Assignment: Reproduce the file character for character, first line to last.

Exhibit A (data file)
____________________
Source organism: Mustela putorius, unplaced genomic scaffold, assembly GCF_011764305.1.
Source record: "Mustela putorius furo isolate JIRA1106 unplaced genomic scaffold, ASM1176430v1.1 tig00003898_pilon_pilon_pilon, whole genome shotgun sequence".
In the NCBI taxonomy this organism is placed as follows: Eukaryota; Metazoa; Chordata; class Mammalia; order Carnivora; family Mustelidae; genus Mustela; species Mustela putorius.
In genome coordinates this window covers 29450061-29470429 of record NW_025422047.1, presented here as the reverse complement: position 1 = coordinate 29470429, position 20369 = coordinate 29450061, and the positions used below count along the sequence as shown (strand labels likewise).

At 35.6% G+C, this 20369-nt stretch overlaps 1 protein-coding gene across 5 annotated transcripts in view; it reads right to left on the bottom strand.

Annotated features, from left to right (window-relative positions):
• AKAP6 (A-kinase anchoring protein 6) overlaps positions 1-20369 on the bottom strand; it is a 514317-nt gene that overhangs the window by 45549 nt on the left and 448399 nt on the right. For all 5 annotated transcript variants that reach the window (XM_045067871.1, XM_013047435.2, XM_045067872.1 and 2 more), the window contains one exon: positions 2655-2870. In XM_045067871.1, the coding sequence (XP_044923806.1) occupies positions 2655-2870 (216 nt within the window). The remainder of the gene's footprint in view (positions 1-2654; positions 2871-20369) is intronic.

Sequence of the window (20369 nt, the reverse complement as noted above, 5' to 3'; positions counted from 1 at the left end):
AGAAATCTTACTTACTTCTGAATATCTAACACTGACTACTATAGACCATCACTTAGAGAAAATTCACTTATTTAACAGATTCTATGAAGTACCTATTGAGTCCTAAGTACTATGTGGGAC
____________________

Source organism: Mustela putorius, unplaced genomic scaffold, assembly GCF_011764305.1.
Source record: "Mustela putorius furo isolate JIRA1106 unplaced genomic scaffold, ASM1176430v1.1 tig00003898_pilon_pilon_pilon, whole genome shotgun sequence".
In the NCBI taxonomy this organism is placed as follows: Eukaryota; Metazoa; Chordata; class Mammalia; order Carnivora; family Mustelidae; genus Mustela; species Mustela putorius.
In genome coordinates this window covers 29450061-29470429 of record NW_025422047.1, presented here as the reverse complement: position 1 = coordinate 29470429, position 20369 = coordinate 29450061, and the positions used below count along the sequence as shown (strand labels likewise).

At 35.6% G+C, this 20369-nt stretch overlaps 1 protein-coding gene across 5 annotated transcripts in view; it reads right to left on the bottom strand.

Annotated features, from left to right (window-relative positions):
• AKAP6 (A-kinase anchoring protein 6) overlaps positions 1-20369 on the bottom strand; it is a 514317-nt gene that overhangs the window by 45549 nt on the left and 448399 nt on the right. For all 5 annotated transcript variants that reach the window (XM_045067871.1, XM_013047435.2, XM_045067872.1 and 2 more), the window contains one exon: positions 2655-2870. In XM_045067871.1, the coding sequence (XP_044923806.1) occupies positions 2655-2870 (216 nt within the window). The remainder of the gene's footprint in view (positions 1-2654; positions 2871-20369) is intronic.

Sequence of the window (20369 nt, the reverse complement as noted above, 5' to 3'; positions counted from 1 at the left end):
AGAAATCTTACTTACTTCTGAATATCTAACACTGACTACTATAGACCATCACTTAGAGAAAATTCACTTATTTAACAGATTCTATGAAGTACCTATTGAGTCCTAAGTACTATGTGGGAC